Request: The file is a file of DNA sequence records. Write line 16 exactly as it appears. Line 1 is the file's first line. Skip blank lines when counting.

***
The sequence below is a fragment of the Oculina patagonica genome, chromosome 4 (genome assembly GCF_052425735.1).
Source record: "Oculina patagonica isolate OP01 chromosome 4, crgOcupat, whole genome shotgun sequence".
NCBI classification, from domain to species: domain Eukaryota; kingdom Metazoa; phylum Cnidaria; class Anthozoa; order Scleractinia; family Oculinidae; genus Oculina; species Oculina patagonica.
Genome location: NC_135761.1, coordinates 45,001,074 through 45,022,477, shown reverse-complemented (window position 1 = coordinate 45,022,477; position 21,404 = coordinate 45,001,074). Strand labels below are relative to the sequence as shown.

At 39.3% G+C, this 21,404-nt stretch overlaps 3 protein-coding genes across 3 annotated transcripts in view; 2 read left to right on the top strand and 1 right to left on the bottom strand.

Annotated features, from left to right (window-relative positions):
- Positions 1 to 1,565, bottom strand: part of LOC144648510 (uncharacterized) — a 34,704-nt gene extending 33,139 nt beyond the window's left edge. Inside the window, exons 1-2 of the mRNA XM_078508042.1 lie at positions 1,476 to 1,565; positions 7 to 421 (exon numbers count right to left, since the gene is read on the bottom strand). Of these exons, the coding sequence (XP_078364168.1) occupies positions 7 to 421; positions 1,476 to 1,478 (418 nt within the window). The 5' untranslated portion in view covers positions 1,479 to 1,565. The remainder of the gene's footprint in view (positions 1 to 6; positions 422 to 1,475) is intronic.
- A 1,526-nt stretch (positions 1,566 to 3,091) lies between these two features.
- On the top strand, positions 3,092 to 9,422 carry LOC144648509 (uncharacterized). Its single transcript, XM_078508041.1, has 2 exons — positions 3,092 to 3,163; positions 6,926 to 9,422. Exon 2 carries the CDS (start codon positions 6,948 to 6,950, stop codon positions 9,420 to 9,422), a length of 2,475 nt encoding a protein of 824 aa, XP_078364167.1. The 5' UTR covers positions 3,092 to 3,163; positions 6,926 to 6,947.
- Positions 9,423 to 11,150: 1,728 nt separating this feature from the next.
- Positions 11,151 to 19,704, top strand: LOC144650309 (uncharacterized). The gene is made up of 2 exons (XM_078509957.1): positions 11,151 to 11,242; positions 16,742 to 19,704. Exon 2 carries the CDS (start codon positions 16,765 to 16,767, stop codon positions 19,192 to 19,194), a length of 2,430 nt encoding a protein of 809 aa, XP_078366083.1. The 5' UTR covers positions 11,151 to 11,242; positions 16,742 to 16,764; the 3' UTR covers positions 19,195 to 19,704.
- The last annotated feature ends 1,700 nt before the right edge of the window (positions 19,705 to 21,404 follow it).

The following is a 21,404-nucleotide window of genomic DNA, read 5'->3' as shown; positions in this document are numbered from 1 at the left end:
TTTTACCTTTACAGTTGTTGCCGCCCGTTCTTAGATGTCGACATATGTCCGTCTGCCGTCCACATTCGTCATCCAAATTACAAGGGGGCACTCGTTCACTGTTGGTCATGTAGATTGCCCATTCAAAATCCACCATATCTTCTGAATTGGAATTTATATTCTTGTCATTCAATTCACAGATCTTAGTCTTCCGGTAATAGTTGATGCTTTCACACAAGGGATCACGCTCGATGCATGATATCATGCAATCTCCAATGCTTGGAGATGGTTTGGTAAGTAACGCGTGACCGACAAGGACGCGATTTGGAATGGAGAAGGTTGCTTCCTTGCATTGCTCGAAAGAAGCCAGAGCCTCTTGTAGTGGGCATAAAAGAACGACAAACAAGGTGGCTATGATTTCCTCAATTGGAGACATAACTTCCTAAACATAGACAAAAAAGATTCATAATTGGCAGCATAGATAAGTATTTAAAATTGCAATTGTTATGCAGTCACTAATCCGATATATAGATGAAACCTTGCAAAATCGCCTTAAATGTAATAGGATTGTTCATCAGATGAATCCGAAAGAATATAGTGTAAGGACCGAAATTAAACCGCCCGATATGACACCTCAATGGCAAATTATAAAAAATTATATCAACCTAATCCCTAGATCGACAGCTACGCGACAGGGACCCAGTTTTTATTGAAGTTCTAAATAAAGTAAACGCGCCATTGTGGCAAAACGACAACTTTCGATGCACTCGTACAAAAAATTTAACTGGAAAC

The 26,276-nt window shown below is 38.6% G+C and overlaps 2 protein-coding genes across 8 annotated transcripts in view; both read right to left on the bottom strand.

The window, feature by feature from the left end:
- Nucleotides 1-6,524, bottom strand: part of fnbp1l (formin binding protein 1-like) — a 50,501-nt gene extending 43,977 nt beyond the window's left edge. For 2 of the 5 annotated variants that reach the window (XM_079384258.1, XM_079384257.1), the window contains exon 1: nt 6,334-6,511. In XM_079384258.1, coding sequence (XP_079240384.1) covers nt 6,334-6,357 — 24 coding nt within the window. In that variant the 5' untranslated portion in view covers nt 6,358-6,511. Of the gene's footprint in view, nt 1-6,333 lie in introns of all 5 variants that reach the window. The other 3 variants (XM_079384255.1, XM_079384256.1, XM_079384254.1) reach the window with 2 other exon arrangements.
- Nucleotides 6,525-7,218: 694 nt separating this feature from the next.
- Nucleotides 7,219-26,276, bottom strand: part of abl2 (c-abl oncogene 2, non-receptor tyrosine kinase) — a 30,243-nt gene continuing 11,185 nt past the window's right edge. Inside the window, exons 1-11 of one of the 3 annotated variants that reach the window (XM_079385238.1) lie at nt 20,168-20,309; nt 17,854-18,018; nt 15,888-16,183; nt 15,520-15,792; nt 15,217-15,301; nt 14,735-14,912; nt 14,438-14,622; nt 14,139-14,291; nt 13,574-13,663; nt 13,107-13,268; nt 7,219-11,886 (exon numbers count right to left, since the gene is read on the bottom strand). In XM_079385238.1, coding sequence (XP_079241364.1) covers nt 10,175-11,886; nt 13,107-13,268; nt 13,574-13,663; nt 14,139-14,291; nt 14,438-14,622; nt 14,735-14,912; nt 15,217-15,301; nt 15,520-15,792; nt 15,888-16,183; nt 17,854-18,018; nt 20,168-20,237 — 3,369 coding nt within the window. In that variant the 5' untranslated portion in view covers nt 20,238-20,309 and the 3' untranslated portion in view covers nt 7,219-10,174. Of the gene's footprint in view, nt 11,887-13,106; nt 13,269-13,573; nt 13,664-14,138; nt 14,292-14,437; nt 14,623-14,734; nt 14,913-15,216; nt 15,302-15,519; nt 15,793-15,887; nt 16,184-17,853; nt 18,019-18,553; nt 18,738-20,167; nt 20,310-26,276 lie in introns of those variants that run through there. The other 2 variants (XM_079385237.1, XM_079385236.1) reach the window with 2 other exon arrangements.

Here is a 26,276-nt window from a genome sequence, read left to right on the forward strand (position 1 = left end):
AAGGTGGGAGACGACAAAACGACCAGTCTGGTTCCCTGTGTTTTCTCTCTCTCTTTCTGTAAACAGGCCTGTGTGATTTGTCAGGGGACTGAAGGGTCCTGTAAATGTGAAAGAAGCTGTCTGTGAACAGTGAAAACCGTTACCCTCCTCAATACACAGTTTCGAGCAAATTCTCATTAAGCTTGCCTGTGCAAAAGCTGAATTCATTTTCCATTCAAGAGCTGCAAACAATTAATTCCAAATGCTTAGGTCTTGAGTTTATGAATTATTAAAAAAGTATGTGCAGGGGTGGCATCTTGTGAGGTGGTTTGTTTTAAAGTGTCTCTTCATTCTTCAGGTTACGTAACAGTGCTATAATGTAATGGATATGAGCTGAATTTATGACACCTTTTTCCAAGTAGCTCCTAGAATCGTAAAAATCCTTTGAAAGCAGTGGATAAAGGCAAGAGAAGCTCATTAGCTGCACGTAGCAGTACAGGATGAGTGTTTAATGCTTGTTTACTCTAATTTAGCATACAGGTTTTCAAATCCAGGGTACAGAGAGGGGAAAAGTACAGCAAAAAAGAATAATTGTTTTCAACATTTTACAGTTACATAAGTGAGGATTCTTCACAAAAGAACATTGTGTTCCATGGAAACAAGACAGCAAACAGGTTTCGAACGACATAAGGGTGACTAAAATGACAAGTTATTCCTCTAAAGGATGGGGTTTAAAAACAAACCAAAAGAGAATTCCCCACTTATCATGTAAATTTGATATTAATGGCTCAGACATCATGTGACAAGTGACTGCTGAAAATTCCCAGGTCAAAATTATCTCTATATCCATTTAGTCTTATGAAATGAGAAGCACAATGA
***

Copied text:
The window, feature by feature from the left end: